The budget process in Washington in a “normal” year is nothing short of mind-boggling. Yet it usually follows a certain pattern that we here in the Capitol call Regular Order: The President releases a budget outlining White House priorities, usually in early February; the House then passes a non-binding budget resolution outlining its priorities in the late spring, and the senate sometimes follows suit; the House and Senate Appropriations subcommittees then formulate 12 appropriations bills (each). After they pass through each chamber, a conference between the two chambers takes place to formulate a final recommendation, and the legislative and executive branches then entangle in a complex, twisted back-and-forth until a budget is produced and passed.
That’s the scenario if all cylinders are firing and the stars are aligned. As we enter the budget process for fiscal year 2014, such is clearly not the case. In reality, it hasn’t been the case for going on five years. Now, however, Washington is in the midst of three budget issues in one. First is the fiscal year 2014 (“FY ’14”) budget itself. Second is the ongoing sequestration and the budget cuts it rained upon us beginning in March. Third is the looming showdown over the increase required in the debt ceiling. Again.
Wait, there’s more. The FY 2013 budget was never completed in earnest. While some agencies received full appropriations bills, establishing new programs and new funding streams, the Department of Health and Human Services (HHS) – which houses SAMHSA, CDC and the NIH– received a continuing resolution instead. This means all programs continued at least year’s funding levels (with maybe a slight increase of less than 1%) and no new programs were created. Continuing resolutions are not rare in Washington, but they have been used with increasing regularity over the past decade.
Forget the “fiscal cliff.” This is a fiscal minefield. Our mission is to find a safe place in this minefield where funding for substance abuse treatment, prevention and recovery can grow. It’s about as close to a suicide mission as you can come in advocacy. Advocates are no longer playing offense, seeking new funding and new programs. It is time to play defense, protect what you have and hope that you can hold still long enough without taking a bad step.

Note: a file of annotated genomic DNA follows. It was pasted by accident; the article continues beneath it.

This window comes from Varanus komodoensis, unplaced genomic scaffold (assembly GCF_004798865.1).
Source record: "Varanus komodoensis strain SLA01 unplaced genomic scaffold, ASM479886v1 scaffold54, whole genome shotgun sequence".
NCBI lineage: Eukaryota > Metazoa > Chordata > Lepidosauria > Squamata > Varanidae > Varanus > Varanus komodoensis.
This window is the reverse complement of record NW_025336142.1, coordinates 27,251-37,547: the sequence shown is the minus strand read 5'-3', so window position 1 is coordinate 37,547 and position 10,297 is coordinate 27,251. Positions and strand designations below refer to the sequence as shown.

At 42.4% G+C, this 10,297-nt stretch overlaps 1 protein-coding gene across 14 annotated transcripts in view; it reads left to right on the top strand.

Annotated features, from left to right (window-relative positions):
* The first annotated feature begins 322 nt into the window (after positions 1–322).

Yet in this tempest is a beacon, and some signs from the administration that substance abuse can become a priority. Due to recent mass shootings, especially Newtown, policymakers have become aware that the treatment and prevention of substance abuse and mental health needs to be a national priority. In addition, because the debate on gun violence is so politically charged and volatile, many policymakers are casting their lot entirely with behavioral health on this issue. It has been thrust into the national spotlight, and advocates hope to take advantage.
In the administration’s FY 2014 budget request for SAMHSA, an initiative entitled “Now is the Time” is one of the boldest efforts to expand the behavioral health workforce in recent memory. A collaborative effort with HRSA, this program will set aside $50 million for the recruitment and training of new mental health and substance abuse professionals. Thirty-five million dollars will be used to train professionals to better address the needs of children and adolescents, as well as expand the workforce by close to 4,000 professionals. Ten million dollars will go to strengthening the SAMHSA Peer Professionals training program, as peer recovery workers are quickly gaining recognition as an integral part of the treatment system. Finally, $5 million has been set aside for the expansion of SAMHSA’s Minority Fellowship Program.
In addition to the workforce provisions, “Now is the Time” provides a considerable amount of funding for advancing behavioral health within communities, especially via youth programs. Forty million dollars is designated for state grants to help communities by improving referral systems, so students with mental health and substance abuse disorders can be referred to the services they need. Twenty-five million dollars is slated for the development of strategies to assist young people in the navigation of the behavioral health system.
Of course, this is far, far easier said than done. Keep in mind the minefield we are navigating. If Congress and the White House do not pass a budget in FY 2014 for HHS, and we end up with another continuing resolution, it is doubtful that funding for “Now is the Time” will be available. This is why we as advocates must keep an eye on the larger political picture, and work with others in the health care arena to ensure that HHS gets a complete budget.
Our strategy to protect programs, such as “Now is the Time”, must evolve to work in the current environment. Normally, a reliable strategy would be to support SAMHSA and its programs, and to ask Congress for as much support as possible on that front. Instead, the bigger picture is more deserving of our attention. Avoiding a continuing resolution is critical. As a result we should dedicate our time and resources towards passing the larger HHS bill as well, in an attempt to avoid a CR.
So cue Bette Davis. Fasten your seat belts. It’s going to be a bumpy night.